The Driver In Front Is A Pensioner.
A recent report from the Parliamentary Advisory Council for Transport Safety (Pacts) said that the number of older motorists holding driving licences has risen considerably in recent years, leading to the number of drivers aged over 80 now being greater than 1,000,000.
Incredible figures when you consider that back in 1975 only 15% of over-70s held a driving licence – in 2010 that figure was 60%. And those aged 60-69 will continue to drive for another 20 years, and 80% of those hold licences.
It doesn’t bode well for the future of the roads.
InstituteofAdvanced Motoristschief executive Simon Best said: “With the number of drivers over the age of 80 now over one million, a strategy for this area is essential.
“Older people need their cars which give them better mobility and access to more activities and services. Those who wish to continue driving beyond the age of 70 should only be prevented from doing so if there are compelling reasons. Rather than seeking to prevent older people from driving, we should make them more aware of the risks they face, and offer them driving assessments to help them eliminate bad habits. Driving helps older people play a full and active part in society.”
But, for those that think the older you get the worse you drive, this news won’t back your argument: The number of people killed or seriously injured on the roads have fallen far more slowly among older drivers.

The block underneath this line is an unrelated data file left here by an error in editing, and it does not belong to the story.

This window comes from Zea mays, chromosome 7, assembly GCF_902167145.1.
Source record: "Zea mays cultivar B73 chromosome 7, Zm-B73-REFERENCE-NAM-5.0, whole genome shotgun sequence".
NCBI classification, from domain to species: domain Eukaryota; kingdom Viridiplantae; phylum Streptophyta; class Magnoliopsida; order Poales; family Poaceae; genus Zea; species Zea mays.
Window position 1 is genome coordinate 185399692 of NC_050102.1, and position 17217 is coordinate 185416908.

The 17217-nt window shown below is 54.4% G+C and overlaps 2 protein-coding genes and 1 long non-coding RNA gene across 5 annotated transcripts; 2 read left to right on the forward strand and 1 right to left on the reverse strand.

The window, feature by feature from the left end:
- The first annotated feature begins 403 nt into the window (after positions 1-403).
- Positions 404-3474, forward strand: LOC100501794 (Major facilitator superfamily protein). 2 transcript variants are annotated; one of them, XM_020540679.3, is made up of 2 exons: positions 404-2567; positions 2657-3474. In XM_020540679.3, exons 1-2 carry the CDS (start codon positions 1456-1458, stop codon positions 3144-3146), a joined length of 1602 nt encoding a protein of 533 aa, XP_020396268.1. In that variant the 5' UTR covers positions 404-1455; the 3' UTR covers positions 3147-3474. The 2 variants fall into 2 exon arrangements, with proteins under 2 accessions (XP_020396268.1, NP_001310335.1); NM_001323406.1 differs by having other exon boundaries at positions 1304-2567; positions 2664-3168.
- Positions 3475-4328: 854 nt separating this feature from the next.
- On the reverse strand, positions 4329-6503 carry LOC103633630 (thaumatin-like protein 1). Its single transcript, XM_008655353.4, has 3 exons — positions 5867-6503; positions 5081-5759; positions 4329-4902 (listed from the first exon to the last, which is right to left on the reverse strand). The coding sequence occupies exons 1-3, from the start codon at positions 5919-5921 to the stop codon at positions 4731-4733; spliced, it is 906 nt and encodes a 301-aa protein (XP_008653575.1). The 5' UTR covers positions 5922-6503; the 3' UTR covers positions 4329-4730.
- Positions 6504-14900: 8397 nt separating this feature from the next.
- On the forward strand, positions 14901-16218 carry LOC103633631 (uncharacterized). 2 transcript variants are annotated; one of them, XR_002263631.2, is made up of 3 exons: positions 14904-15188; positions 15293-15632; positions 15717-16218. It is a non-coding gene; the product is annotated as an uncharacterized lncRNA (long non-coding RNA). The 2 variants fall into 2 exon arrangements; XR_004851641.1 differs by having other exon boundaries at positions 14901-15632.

The survey concludes: “Older road users are here to stay and that a national strategy for an ageing population is vital.”
And Pacts executive director Robert Gifford said: “Over the next decade the balance of the population in this country will change. Older people need to be kept mobile and safe. I hope that this report will generate a national discussion about the state of our pavements and the relevance of self-regulation when it comes to giving up your driving licence. We need to move beyond seeing older people as a problem to viewing them as contributing to a mixed society.”
So, what it is actually saying is that we should realise that older drivers are more of a risk to themselves, rather than to others. But more importantly, they need to realise it. So education is required, and the report suggested that the medical profession was more effective in giving advice on both physical and mental fitness to drive.
Paul Green, head of communications said: “The report does have some very helpful suggestions that support making the decision about whether somebody is fit to drive more about their ability than their age, by harnessing the expertise of the medical profession in making these decisions
The ability to drive appropriately is a matter of attitude and ability, so perhaps drivers ought to be tested periodically through out ones driving life.”